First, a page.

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The science behind climate change

The science behind climate change

Updated 6 June 2019 10:00am

What is climate change?

Solar energy enters our atmosphere as shortwave radiation in the form of ultraviolet rays and visible light. The Earth's surface absorbs some of this energy and heats up. The Earth cools down by giving off a different form of energy, longwave infrared radiation. But before all this radiation can escape to space, greenhouse gases in the atmosphere absorb some of it, which makes the atmosphere warmer. As the atmosphere gets warmer, it makes the Earth's surface warmer, too. In the absence of any atmosphere, the upward radiation from the Earth would balance the incoming energy absorbed from the Sun at a mean surface temperature of around -18°C, 33° colder than the observed mean surface temperature of the Earth, which is 15°C. This process is referred to as the natural greenhouse effect.

The higher concentration of greenhouse gases (like carbon dioxide, methane, and nitrous oxide) in the atmosphere caused by human activities means that more radiation than normal remains trapped in our atmosphere. This creates an enhanced greenhouse effect.



Natural processes have changed the Earth's climate dramatically over the last 4.6 billion years. Over time, natural fluctuations in climate have caused the Earth to become, at various times, very cold and covered in ice, and very hot. In the past 10,000 years the planet’s climate has become increasingly stable, allowing for a flourishing flora and fauna, as well as a massive increase in human population.

However, over the past 50-100 years, warming at the Earth's surface has increased significantly and many of the observed changes since the 1950s are unprecedented over decades to millennia. Since the industrial revolution, the atmospheric concentrations of the main greenhouse gases - carbon dioxide, methane, and nitrous oxide - have increased to levels unprecedented in at least the last 800,000 years. Carbon dioxide concentrations have increased by 40% since pre-industrial times, primarily from fossil fuel emissions and secondarily from net land use change emissions. The ocean has absorbed about 30% of the emitted carbon dioxide from anthropogenic (human) activities, causing ocean acidification.

The latest Intergovernmental Panel on Climate Change (IPCC) AR5 Working Group I Report concludes that human influence on the climate system is clear and that it is extremely likely that human influence has been the dominant cause of the observed warming since the mid-20th century. Human influence has been detected in warming of the atmosphere and the ocean, in changes in the global water cycle, in reductions in snow and ice, in global mean sea level rise, and in changes in some climate extremes.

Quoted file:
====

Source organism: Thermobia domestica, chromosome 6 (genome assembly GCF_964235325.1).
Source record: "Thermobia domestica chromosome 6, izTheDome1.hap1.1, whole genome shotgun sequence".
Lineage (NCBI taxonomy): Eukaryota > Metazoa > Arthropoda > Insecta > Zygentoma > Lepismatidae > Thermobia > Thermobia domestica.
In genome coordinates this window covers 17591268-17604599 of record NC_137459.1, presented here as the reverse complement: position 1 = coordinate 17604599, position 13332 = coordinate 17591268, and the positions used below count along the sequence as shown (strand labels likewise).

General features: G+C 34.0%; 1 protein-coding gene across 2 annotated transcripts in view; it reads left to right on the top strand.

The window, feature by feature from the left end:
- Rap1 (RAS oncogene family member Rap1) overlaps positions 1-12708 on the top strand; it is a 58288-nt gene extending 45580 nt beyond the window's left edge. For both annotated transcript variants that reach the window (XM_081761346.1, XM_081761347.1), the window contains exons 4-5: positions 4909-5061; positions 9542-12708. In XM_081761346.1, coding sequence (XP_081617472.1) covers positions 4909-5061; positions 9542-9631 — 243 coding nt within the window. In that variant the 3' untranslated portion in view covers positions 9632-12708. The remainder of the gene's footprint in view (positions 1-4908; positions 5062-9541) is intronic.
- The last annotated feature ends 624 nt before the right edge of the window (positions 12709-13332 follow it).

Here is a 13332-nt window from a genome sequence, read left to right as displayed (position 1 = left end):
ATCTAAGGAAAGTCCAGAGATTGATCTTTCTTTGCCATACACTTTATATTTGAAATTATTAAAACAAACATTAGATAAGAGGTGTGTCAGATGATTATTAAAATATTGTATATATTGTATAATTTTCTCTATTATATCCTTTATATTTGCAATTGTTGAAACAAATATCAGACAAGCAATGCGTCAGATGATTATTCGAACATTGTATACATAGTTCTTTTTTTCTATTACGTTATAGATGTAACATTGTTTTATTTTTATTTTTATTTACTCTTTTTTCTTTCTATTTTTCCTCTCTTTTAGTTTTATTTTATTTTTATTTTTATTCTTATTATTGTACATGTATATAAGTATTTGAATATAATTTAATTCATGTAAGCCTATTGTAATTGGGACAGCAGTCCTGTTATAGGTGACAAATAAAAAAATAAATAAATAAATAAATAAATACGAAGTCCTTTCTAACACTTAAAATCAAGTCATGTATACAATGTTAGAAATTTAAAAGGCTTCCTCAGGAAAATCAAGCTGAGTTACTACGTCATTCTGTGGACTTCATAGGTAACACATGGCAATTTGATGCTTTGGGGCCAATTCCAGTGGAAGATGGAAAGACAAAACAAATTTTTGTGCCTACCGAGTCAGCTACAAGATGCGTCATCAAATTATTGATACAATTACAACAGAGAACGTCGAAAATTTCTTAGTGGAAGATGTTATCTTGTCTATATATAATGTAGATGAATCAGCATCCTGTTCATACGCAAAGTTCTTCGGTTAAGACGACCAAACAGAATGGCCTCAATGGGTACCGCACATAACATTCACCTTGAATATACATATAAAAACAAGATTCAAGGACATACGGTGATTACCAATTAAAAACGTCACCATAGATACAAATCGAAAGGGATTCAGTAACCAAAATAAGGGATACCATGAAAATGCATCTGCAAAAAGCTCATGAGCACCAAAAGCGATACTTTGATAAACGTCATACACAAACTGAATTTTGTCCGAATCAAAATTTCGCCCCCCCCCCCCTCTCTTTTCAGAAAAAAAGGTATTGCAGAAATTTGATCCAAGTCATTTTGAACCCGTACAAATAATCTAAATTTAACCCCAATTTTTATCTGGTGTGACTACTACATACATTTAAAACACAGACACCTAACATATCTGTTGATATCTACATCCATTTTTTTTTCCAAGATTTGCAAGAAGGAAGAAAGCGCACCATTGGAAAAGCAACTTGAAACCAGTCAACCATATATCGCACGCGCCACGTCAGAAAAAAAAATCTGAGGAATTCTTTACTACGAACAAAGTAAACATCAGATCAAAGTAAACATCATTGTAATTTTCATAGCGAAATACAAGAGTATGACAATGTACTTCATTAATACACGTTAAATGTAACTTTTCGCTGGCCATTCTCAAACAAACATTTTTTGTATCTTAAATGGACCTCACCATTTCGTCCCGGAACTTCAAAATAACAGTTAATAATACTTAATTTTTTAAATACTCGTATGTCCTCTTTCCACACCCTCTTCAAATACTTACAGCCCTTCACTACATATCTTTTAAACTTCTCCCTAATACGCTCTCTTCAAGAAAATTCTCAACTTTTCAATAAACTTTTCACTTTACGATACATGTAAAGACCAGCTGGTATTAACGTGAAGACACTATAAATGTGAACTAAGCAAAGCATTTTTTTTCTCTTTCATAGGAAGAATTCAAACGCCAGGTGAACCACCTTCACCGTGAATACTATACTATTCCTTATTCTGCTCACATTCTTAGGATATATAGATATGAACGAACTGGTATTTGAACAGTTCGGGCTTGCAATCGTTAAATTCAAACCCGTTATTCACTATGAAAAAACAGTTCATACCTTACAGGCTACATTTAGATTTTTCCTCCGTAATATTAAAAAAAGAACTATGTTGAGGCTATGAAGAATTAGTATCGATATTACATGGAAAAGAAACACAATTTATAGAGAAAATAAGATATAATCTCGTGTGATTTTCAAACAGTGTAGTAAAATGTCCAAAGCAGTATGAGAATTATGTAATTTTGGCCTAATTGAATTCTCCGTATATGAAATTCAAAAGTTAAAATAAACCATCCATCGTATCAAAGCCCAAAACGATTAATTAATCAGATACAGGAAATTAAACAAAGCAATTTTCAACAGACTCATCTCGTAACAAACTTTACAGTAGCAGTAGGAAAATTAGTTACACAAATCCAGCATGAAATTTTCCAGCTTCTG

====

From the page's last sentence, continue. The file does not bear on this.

Source: IPCC AR5 Working Group I Report: The Physical Science Basis, 2013.

The IPCC WGI 2013 report states that continued emissions of greenhouse gases will cause further warming and changes in all components of the climate system. Limiting warming will require substantial and sustained reductions of greenhouse gas emissions.

The following graph shows projected changes in New Zealand's temperature compared to New Zealand's average temperature over the period 1986-2005. It shows that New Zealand has warmed by about 0.9 degrees celsius since 1990 and that New Zealand's temperature is expected to rise by another 0.8 degrees celsius or so above the 1986-2005 average if the world rapidly implements stringent measure to limit greenhouse gas emissions. By contrast, New Zealand's temperature is expected to keep on rising throughout this century - by about 3.5 degrees celsius above the 1986-2005 average - in a high carbon world.

Source: New Zealand Climate Change Centre, based on IPCC Working Group II Fifth Assessment Report Chapter 25.


Mitigation and adaptation - how do we minimise the impacts and adapt to a changing climate?

Mitigation: minimising change

The first imperative of climate change action is mitigation: the reduction of greenhouse gas emissions and the sequestration of carbon through planting trees and preserving forests. Mitigation activities aim to address the drivers of human-induced climate change so that the worst impacts can be avoided. Mitigation is critically important in the long term. But even the effects of aggressive mitigation are not likely to be evident within the next few decades, given that climate change effects resulting from past and current emissions are already “baked in” to the system.

The observed impacts of climate change are widespread and consequential. Climate change cannot be solved through mitigation alone; adaptation planning is also essential to reduce vulnerability to the increasingly severe and pervasive impacts of climate change already occurring.


Adaptation: preparing for change

Section 7 of the Resource Management Act requires that particular regard be given to matters related to climate change. In a local government context, wherever current climate is significant to an activity, hazard, or plan, the impact of a changing future climate should also be considered.

The RMA Quality Planning Resource on Climate Change (2013) states that Councils should explicitly consider whether the effects of climate change have significant implications for:

•Natural hazard management

•Land use planning

•The design and location of new infrastructure/assets with a lifetime of more than 30 years

The effects of climate change can also be integrated into councils’ longer term planning under the Local Government Act, as part of their mandate to meet the current and future needs of communities for good quality local infrastructure, local public services, and performance of regulatory functions in a way that is most cost effective for households and businesses.